Authorization and Authentication in GraphQL

Linden Melvin ·


GraphQL is growing in popularity because it allows applications to request only the data they need using a strongly-typed, self-documenting query structure that enables an API to deliver data that can evolve over time.

Unlike traditional REST APIs, GraphQL exposes a single endpoint to query and mutate data. Upon learning this, one of the first questions that comes up for many developers is: “How do I implement authorization and authentication in GraphQL?”

Authorization and authentication in GraphQL can be perplexing if you are a developer coming from a REST API background. GraphQL is a surprisingly thin API layer. The spec is relatively short and is completely un-opinionated about how authorization and authentication are implemented, leaving the implementation details up to the developer.

Authorization patterns in GraphQL are quite different than in a REST API. GraphQL is not opinionated about how authorization is implemented. To quote directly from, “Delegate authorization logic to the business logic layer.” It is up to the developer to handle authorization when using GraphQL.

GraphQL is also un-opinionated about how authentication is implemented. Authentication patterns in GraphQL, however, are very similar to patterns used in REST APIs: a user provides login credentials, an authentication token is generated and provided by the client in each subsequent request.

The implementation details for authorization and authentication in GraphQL can be a little tricky at first. With the help of a simple example GraphQL implementation, we can shed some light on how to approach these very important pieces of your API design.


All examples in this post will be in JavaScript. We will be using Apollo to get things up and running. All of these concepts are applicable for a custom implementation of GraphQL, but Apollo takes boilerplate configuration out of the equation.


Resolvers & Contexts

Resolvers are the building blocks of GraphQL used to connect the schema with the data. These functions define how to fetch data for a query and update data for a mutation. Since resolvers are simple functions that return data, they do not care about the structure of the underlying datastore.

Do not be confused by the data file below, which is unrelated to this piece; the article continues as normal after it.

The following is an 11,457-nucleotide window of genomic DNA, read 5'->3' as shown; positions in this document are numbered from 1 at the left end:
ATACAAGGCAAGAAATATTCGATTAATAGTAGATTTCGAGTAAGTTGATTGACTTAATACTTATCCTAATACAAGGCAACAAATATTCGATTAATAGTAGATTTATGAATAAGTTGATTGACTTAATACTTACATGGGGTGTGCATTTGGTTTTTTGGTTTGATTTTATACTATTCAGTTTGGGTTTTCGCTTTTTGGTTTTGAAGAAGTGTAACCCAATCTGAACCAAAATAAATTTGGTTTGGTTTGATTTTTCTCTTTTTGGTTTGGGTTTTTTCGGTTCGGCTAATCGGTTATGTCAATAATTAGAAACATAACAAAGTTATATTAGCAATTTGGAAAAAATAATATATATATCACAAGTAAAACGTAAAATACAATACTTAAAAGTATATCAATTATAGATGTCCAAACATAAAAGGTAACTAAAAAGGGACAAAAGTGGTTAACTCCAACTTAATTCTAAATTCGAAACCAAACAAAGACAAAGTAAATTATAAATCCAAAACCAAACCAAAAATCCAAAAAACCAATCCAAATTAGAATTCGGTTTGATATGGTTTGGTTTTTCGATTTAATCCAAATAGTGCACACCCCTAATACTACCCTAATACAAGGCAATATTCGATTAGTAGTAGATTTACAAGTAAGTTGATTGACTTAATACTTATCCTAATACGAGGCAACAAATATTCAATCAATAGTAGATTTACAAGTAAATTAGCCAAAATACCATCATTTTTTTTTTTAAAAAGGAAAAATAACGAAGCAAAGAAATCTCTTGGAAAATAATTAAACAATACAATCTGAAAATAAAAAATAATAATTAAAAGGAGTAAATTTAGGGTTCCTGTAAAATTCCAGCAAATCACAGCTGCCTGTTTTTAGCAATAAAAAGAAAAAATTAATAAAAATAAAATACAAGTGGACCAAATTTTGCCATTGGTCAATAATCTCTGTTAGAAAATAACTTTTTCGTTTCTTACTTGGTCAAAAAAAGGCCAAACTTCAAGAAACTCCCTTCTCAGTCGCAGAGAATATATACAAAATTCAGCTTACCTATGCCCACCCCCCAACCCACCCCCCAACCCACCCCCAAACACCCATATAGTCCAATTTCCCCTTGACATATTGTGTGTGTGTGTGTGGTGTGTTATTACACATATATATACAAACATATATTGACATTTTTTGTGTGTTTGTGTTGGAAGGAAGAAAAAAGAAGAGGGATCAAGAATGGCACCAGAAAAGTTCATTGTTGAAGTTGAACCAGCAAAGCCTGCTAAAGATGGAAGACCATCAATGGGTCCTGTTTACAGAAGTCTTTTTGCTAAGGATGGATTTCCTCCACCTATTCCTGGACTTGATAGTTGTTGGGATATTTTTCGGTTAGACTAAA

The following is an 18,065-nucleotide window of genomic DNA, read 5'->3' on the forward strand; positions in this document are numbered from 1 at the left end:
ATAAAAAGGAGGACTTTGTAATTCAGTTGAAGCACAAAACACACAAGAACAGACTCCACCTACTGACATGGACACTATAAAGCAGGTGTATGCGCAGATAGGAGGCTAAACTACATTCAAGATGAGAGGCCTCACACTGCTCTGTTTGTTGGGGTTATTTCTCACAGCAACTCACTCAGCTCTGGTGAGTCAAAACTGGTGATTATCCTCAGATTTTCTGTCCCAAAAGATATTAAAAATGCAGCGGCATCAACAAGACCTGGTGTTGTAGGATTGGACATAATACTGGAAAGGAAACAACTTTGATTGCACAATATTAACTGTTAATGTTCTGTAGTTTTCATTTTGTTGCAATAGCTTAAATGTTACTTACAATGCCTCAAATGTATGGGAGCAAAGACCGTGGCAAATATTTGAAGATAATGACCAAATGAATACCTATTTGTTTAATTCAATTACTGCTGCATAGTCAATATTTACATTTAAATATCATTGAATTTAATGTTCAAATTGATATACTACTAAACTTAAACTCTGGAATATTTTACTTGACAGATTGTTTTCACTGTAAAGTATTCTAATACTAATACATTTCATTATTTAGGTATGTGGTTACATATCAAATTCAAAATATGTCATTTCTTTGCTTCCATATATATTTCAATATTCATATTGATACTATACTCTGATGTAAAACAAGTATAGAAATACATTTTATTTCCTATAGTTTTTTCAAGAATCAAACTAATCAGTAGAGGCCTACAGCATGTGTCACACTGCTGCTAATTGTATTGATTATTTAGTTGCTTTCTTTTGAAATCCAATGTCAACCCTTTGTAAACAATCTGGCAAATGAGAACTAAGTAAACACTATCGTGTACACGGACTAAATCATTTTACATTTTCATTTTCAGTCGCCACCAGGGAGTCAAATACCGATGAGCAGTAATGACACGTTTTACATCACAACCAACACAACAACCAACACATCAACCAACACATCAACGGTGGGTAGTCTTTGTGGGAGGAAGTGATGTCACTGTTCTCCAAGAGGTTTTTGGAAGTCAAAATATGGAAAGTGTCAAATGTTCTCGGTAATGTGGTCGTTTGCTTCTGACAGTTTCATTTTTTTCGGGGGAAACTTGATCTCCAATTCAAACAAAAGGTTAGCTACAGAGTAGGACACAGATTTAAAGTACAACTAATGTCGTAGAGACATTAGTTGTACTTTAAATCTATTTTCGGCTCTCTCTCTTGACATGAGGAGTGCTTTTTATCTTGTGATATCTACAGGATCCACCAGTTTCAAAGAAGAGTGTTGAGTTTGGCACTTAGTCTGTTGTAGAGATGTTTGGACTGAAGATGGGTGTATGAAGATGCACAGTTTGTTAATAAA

Using Apollo, each resolver is a function that receives four parameters: root (or parent), args, context, and info. For the purposes of this post, we are interested in the context argument. It is the key to handling authorization in our Apollo server. context is passed to each resolver and contains data that each resolver can access. The importance of context is that it is initialized at the request level, meaning we can use it to store metadata about the user making the request. This is our entry point for implementing authorization.


Let’s build a basic Apollo server:

Our inline typeDefs defines our schema: there are Post objects that have a title and an authoId, and we have exposed one root query called posts which will allow us to fetch a list of Post objects.

The resolvers (in resolvers.js) are responsible for what it means to “fetch a list of Post objects.”:

The posts resolver simply returns the contents of posts.js. As mentioned before, GraphQL doesn’t care where the data comes from. That means, for the purposes of this simple example, our data can simply be an in-memory array. For example:

posts is an in-memory array of four Post objects. As you can see from the authorId on the post objects, we have posts from two different authors. Ideally, when a user makes a request for posts, we should only return the posts belonging to that user.

Now that we have the scaffolding for our Apollo server, let’s construct a context object:

We are defining a context object and storing a user value in it. The user value we are defining here will be provided to each resolver through the context object. Let’s not worry about authenticating the user just yet. Instead, we will assume that the user has an id of 1 and that value will be stored in our context.